Although this is the best practice, not all organizations follow this path. Training planning is often an ad hoc process resulting from specific events like: an individual’s request for career development training; new employees awaiting initial training and onboarding; or existing staff seeking re-certification in specific areas. Skipping or rushing through a systematic, carefully planned needs assessment may seem like a cost reduction strategy, but the inefficiencies that it will trigger down the road will quickly exceed the savings made. As a result, the training design, delivery, and outcome will undoubtedly be negatively impacted.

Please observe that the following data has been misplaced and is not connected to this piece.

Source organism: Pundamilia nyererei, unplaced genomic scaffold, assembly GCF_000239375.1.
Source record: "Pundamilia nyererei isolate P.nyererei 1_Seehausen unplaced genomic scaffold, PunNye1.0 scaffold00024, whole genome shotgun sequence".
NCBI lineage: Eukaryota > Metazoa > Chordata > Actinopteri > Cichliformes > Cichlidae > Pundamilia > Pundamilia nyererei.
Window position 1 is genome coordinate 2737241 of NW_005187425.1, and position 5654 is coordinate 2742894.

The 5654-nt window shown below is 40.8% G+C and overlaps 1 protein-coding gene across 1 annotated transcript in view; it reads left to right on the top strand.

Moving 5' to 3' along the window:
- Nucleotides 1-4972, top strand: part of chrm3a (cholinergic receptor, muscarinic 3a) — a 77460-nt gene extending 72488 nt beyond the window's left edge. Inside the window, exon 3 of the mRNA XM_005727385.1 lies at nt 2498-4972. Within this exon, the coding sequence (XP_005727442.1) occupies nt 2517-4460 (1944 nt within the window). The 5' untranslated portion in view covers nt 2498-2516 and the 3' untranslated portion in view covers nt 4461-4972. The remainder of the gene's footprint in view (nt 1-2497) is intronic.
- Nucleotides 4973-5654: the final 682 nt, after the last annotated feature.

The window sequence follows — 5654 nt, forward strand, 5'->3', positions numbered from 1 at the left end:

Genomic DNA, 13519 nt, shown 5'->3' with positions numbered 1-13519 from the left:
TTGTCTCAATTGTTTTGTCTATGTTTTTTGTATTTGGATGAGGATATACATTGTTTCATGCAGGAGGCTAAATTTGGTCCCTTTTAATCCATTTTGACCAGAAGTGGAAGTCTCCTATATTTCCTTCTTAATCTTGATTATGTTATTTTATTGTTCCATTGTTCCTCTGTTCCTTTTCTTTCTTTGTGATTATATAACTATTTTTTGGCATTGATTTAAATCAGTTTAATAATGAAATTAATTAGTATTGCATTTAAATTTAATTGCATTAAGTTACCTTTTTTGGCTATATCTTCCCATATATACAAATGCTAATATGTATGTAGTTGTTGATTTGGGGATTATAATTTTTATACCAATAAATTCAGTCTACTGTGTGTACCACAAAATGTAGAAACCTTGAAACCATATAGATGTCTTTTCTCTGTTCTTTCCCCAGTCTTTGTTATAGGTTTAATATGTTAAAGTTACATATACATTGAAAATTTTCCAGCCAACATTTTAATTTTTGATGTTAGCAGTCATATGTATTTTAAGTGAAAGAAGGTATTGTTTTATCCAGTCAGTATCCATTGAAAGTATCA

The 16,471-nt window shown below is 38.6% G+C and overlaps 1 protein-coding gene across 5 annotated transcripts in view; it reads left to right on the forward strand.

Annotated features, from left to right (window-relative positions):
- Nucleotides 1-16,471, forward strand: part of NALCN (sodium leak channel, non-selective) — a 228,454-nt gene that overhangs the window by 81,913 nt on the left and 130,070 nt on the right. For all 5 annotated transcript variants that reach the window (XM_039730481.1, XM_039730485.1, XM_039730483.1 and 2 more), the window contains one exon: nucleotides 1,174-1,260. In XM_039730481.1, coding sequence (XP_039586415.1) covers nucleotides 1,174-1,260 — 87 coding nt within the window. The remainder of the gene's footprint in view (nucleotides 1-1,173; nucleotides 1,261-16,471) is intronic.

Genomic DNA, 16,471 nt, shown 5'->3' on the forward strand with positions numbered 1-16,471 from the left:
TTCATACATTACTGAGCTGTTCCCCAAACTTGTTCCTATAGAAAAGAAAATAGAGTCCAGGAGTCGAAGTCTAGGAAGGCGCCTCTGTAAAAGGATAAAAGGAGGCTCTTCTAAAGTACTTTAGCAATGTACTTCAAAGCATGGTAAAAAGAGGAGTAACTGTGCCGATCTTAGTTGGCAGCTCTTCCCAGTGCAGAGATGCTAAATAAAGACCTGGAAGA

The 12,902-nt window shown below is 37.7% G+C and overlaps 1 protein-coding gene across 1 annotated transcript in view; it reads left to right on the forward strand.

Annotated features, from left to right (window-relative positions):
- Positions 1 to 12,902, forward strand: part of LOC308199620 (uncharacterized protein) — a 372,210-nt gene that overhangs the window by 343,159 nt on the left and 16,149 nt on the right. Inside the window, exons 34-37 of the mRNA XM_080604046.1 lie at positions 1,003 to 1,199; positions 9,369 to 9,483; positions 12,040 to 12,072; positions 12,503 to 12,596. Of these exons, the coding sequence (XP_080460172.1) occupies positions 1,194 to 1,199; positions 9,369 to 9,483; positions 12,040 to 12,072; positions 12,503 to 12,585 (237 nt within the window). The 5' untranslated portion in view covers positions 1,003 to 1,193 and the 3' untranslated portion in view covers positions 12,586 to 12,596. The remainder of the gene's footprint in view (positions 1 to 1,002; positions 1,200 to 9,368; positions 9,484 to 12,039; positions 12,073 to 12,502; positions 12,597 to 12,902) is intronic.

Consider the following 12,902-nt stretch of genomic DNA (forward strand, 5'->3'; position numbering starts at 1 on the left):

In the area of curriculum development, a sound pedagogical approach with a standardized design and development are key to a training organization’s survival. Training standards are established, design and delivery methodologies are approved, and course and exam design templates or blueprints are developed so the actual curriculum development and revision process can optimally unfold. This is followed by the involvement of the subject matter experts and instructional design specialists (in-house or contracted) who develop the content, align it with the course purpose, target audience, and learning objectives, and then format it to the intended method of delivery.